• Flow rate and pressure
  • Power consumption
  • Acoustic signatures

Can predict mechanical failures weeks in advance with over 90% accuracy. For example, models using vibration data can provide 14-day advance notice of wind turbine failures, minimizing revenue losses.
Chart showing predictive maintenance model accurately forecasting wind turbine failure
Sensor data powers predictive maintenance models that forecast equipment failures weeks in advance. (Source: MATLAB)

According to Bill Kleyman of MNT Research:

“IoT and predictive maintenance modeling provides incredible visibility into operational risks. This is invaluable for evaluating industrial investments."

9. Insurance Risk Management

Insurers are increasingly looking to tap into alternative data to enhance underwriting and pricing. Data like:

  • Auto telematics and driving data
  • Smart home data
  • Wearables providing health insights
  • Climate and environmental datasets

Will allow insurers to price policies more accurately based on real-time risk indicators. This enables personalized premiums based on behavior – like basing auto premiums on actual driving habits.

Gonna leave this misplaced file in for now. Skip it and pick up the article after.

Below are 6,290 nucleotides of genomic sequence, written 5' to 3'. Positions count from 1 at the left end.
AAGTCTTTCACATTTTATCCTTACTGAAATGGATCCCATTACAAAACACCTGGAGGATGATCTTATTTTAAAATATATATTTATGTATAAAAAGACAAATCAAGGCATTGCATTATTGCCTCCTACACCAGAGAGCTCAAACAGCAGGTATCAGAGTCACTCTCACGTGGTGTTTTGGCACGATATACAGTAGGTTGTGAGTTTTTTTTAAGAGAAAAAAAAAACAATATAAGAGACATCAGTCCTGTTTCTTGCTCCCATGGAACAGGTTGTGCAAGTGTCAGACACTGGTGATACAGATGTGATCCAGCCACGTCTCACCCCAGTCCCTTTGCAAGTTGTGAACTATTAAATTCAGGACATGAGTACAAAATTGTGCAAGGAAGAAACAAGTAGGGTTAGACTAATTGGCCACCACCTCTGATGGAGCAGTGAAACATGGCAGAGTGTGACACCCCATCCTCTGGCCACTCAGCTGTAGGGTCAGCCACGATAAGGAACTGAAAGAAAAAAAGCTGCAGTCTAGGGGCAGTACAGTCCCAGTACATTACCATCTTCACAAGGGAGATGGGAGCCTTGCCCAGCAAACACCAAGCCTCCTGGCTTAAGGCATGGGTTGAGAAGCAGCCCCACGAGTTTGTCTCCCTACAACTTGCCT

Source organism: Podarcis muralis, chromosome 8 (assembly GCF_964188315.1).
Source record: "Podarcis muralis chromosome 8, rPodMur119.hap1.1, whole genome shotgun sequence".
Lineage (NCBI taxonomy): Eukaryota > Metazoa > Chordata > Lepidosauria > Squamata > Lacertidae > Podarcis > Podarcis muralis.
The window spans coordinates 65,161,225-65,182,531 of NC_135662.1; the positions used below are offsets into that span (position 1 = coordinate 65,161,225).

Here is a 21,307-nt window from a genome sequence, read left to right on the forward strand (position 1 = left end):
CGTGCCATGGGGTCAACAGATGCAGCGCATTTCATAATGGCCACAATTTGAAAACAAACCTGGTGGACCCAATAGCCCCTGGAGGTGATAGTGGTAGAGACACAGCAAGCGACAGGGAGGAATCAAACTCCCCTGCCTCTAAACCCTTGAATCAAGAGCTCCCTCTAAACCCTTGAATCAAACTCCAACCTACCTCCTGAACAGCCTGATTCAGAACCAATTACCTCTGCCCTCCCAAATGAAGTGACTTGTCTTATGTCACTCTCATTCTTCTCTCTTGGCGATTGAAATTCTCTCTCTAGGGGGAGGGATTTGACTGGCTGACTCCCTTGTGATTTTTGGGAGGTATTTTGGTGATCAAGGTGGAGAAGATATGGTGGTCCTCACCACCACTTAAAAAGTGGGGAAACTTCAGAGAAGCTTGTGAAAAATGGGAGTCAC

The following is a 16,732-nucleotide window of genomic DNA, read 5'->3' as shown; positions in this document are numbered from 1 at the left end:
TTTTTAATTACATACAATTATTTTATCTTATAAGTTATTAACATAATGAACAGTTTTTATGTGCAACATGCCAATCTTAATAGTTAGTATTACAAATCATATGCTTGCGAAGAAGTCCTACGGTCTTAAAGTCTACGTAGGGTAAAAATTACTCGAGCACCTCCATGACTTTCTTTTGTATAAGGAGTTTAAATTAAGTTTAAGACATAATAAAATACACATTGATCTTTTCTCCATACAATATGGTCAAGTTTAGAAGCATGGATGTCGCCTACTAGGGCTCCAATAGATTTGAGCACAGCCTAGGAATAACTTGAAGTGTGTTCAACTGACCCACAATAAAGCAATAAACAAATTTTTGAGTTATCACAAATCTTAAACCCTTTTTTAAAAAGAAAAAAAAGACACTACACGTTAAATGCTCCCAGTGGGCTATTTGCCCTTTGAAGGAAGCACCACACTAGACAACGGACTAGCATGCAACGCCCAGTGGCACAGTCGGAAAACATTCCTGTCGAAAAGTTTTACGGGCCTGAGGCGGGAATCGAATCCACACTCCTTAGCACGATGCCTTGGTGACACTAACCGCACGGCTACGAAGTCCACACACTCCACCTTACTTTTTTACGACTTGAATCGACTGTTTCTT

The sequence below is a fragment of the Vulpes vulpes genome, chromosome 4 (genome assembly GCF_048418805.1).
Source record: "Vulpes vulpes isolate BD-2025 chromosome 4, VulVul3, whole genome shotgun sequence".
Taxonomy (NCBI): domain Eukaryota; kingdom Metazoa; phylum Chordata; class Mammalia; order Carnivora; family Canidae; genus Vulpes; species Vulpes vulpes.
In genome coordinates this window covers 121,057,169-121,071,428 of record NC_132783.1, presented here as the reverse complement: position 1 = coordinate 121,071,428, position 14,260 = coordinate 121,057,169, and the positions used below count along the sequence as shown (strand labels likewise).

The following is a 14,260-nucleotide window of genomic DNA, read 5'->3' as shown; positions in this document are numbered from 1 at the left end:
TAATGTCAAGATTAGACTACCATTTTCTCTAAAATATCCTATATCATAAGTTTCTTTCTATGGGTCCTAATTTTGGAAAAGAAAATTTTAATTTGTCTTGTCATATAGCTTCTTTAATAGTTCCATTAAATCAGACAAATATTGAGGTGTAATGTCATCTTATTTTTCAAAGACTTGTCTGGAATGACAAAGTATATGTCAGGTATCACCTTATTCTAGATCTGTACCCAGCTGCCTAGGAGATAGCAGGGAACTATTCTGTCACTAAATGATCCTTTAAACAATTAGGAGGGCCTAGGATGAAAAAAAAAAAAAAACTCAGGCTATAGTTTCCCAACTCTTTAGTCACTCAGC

Home insurers are also exploring using IoT and smart home data to proactively identify risks – like a leak detected by a water sensor. According to Deloitte, insurers will heavily invest in alternative data to power more predictive underwriting models.

10. Avoiding Investment Scandals

Analysis of alternative data also provides transparency that can help investors avoid companies engaged in fraudulent or unethical practices.

Sources like:

  • Satellite imagery of facilities
  • Global trade/shipment records
  • Regional energy consumption
  • Social media and local reports

Can uncover illegal or banned activity like unpermitted toxic dumping by miners, use of illicit shipping networks, or employing illegal factories.